KENNY: I have a project space in London, but it’s hardly run as a professional gallery, rather I lend it out to curators and artists to organize things as I no longer have the strength or inclination. I procured planning permission to demolish two buildings in Hoxton Square in Shoreditch and do a new residential and commercial build with (architect) Zaha Hadid. I rarely visit New York these days, as it’s much easier to go to Paris or Zurich for the day and be back for dinner with my kids.
MICHAEL: Cool. Tell me about your websites. They’re called Rove?
KENNY: RoveTV is about my curatorial/art activities and RoveCars is for my fake car business. They are signifiers of my eclectic interests without much grounding in traditional art models.
MICHAEL: By the way, I love Zaha Hadid. Do you represent her? Her work is incredible.
KENNY: Zaha … I don’t differentiate between a spoon, chair, car or painting and I consider anything done well as art and she does many things exceptionally. When I curated a Zaha show at Sonnabend Gallery in New York in 2008, Ken Johnson of the New York Times wrote “no architect has ever made good art and this is no exception.” That’s a perfect example of the compartmentalized, narrow-minded art world mentality that thrives on erecting barriers and pigeonholing people, dictating what can and can’t be done, instead of encouraging a little experimentation and genre bending. I can't keep tabs on myself; for sure in five years, I will be doing something(s) entirely differently. I hope so anyway. And I don’t represent anyone, thankfully, just project by project, depending on a given thought or idea.
MICHAEL: Tell me about when you first moved to London.
KENNY: When I moved to the UK in 2004, with a 2:1 exchange rate between the dollar and pound, the shipping crates of the emerging art I imported became more valuable then what was inside. So I gradually shifted to what I call, “Classic Contemporary and Design,” from Baldessari and Prince, simply providing dealers and collectors what they wanted. If you can’t beat them, join them. I always said it was easier to sell the 2,478th Hirst spot than an unknown master for a fraction of the cost. Well, it worked for me anyway. Also I prefer, to this day, to sell dealer to dealer, as there is no persuading, cajoling or capriciousness usually associated with private clients.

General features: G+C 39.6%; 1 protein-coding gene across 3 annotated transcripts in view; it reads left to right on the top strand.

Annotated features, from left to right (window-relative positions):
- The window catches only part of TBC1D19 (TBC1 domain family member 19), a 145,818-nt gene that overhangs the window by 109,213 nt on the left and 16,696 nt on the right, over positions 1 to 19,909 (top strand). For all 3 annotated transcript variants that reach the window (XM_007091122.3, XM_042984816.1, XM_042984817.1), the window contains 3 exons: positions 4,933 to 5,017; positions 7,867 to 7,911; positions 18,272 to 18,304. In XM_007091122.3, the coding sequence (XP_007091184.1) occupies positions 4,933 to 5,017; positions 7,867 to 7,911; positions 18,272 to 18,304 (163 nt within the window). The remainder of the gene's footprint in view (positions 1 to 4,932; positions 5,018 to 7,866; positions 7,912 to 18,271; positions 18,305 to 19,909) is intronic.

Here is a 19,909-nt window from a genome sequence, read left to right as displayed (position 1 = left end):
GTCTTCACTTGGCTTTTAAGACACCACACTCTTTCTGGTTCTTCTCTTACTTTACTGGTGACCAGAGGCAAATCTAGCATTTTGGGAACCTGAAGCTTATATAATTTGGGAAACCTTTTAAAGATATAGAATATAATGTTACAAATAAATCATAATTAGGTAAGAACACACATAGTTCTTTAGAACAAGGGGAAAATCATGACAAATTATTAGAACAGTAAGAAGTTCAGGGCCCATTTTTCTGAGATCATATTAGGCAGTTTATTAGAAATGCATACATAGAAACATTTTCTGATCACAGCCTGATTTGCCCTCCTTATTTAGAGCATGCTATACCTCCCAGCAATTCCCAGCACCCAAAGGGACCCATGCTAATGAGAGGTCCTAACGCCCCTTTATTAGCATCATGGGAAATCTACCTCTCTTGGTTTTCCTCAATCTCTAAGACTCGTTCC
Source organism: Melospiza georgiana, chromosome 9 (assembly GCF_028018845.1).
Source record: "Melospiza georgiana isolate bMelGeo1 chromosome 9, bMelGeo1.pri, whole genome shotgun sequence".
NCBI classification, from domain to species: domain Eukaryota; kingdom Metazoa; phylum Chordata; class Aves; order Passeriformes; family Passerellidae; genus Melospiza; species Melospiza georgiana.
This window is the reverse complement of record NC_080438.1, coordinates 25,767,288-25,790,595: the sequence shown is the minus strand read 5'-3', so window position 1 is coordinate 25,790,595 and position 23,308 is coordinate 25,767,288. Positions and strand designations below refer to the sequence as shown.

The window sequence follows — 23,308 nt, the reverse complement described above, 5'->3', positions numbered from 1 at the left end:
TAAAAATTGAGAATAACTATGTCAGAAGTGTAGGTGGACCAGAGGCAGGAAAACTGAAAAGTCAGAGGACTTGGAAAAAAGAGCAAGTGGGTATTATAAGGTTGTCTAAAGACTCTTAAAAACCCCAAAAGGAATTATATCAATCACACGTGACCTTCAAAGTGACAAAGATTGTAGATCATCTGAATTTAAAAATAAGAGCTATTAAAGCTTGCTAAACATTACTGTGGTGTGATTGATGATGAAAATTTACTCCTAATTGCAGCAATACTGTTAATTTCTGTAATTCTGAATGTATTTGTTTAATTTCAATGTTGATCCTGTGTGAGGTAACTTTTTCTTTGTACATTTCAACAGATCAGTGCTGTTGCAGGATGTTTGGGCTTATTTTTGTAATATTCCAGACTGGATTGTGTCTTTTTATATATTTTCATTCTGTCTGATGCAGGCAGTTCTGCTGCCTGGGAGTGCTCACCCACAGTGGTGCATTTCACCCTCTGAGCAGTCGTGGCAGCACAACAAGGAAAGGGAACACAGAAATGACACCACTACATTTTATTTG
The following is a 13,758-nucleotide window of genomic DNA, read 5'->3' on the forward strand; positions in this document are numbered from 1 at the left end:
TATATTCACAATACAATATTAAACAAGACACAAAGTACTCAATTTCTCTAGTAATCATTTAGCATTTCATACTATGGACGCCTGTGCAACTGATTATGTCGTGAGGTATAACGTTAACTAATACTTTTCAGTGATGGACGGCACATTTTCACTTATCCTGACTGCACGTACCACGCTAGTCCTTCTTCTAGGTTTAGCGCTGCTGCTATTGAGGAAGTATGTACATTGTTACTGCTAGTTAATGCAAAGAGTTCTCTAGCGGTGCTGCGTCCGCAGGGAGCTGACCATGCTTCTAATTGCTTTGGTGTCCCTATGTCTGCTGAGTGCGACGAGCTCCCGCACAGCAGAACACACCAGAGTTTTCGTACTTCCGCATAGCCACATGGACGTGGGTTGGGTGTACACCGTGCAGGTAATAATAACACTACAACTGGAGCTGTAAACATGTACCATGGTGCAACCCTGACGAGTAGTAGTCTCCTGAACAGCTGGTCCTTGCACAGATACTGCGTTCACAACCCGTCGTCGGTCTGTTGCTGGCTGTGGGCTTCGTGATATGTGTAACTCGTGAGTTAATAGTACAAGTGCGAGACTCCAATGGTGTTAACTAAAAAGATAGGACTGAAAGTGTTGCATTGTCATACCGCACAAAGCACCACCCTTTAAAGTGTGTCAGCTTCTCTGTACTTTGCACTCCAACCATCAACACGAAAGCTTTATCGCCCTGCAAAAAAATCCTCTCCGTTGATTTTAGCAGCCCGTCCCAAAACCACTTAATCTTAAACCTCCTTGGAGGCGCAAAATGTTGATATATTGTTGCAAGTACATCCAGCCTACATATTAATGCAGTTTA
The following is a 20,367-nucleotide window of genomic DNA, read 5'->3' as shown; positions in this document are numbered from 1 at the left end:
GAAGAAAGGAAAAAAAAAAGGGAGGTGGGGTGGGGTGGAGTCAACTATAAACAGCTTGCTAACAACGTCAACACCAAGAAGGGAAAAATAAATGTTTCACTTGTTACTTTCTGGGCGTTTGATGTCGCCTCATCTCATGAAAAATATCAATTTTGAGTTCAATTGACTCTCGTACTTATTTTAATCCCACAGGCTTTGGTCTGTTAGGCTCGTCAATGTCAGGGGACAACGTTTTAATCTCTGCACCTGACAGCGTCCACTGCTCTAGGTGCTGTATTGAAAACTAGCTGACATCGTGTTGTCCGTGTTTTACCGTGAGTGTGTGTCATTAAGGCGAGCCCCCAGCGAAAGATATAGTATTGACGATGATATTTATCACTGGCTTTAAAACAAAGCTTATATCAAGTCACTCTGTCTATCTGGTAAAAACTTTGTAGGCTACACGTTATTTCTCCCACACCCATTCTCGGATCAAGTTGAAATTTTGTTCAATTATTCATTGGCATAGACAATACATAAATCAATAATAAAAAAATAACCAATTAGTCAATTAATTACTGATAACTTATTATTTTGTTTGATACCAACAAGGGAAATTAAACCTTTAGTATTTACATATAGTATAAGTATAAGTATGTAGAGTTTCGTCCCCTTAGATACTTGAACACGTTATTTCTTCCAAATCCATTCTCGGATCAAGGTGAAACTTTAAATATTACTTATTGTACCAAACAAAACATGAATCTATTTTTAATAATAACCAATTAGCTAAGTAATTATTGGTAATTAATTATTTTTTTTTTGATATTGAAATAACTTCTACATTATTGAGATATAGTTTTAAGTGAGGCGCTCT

MICHAEL: It sounds like getting set up there did present some challenges.
KENNY: When recession struck, my business was decimated and it coincided with a time when a collector asked me to sell a Monet canvas. Before I burnt the hell out of the painting shopping it around for years, due to lack of experience and knowledge of this particular trade (Impressionist/Modern, practically a different language from contemporary), I began to pick up on this new undertaking and never looked back. I am now in the position of selling things that are astounding and informative without being vested; rather than selling what I loved, which was always a case of separation anxiety. But in the end, we are only custodians for art before our kids flog it all upon our demise. Now the work I do affords me the opportunities to collect contemporary, write, curate and even pursue the role of gentleman artist. Funny enough, it was all based on Marx who asked why couldn’t you be an economist during the day and a fisherman in the afternoon? As the last unregulated multi-billion dollar business, art is characterized by explication, communication and education versus other endeavors. The difference between art and design is the latter needs to be cleaned more frequently.